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Wind Energy from Bering Sea to Power St. Lawrence Island

October 20, 2004 -

- Remote villages in Alaska are used to power provided by diesel generators or wood fires, but soon the people living there will get power from the wind as well. Northern Power Systems was awarded a US$1.9 million contract from Anchorage-based Alaska Village Electric Cooperative (AVEC) to provide seven of the company's NorthWind 100 kW wind turbines.

Since being installed in May 2002, the turbine has operated in temperatures as low as -39 C and has had the highest energy capture of the turbines at the Kotzebue wind farm.

The turbines will generate renewable electric power for three remote communities, in western Alaska, served by AVEC. As part of the contract award, Northern will provide on-site installation and commissioning services of the turbines in the harsh Alaskan environment. It is the first stage in a broader effort through which AVEC will be integrating wind energy into some 51 Alaskan communities to which it currently provides electric power.

"Our analysis indicated that Northern's NorthWind 100 turbine had all of the critical features we were looking for," said Brent Petrie, Project Manager at AVEC. "These include its overall design, power quality, cold weather suitability, ease of integration, protected access for servicing, and small number of moving parts. We also believe that Northern has the capability to readily support products that they place in the field."

For over two years, a NorthWind100 turbine has been operating above the Arctic Circle in Kotzebue, Alaska and has collected solid operational data. Since being installed in May 2002, the turbine has operated in temperatures as low as -39 C and has had the highest energy capture of the turbines at the Kotzebue wind farm.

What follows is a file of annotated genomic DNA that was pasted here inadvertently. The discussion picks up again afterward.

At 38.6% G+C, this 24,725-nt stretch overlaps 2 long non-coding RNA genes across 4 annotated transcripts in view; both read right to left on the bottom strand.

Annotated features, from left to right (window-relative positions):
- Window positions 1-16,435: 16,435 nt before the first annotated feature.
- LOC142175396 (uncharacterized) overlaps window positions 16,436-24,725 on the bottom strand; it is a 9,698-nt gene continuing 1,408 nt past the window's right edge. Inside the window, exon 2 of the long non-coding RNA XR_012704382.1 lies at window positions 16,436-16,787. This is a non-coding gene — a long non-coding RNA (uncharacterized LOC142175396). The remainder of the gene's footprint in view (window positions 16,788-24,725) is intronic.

The turbines should be delivered to AVEC in the summer of 2005, and installation is scheduled during the Summer/Fall Alaskan construction season. Establishing turbines in Alaska is part of a remote community program to update power supplies, integrate wind power into the current diesel generation, and reduce fuel storage requirements. AVEC operates over 144 diesel generators that run a cumulative total of more than 410,000 hours per year. According to Lawrence Mott, Northern's Commercial Manager, AVEC has been a pioneer in integrating new technology into diesel powered, isolated grids.

"AVEC's efforts to use the latest in fuel efficient diesel engines have really paid off," Mott said. "And now, after working with the National Renewable Energy Laboratory (NREL) on a project in Wales, Alaska, and installing wind in another project in Selawik, AVEC has made a significant commitment to wind by choosing the NorthWind 100. The turbines will be installed into three communities, two of which are on St. Lawrence Island in the Bering Sea."

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Updated: 2016/06/30

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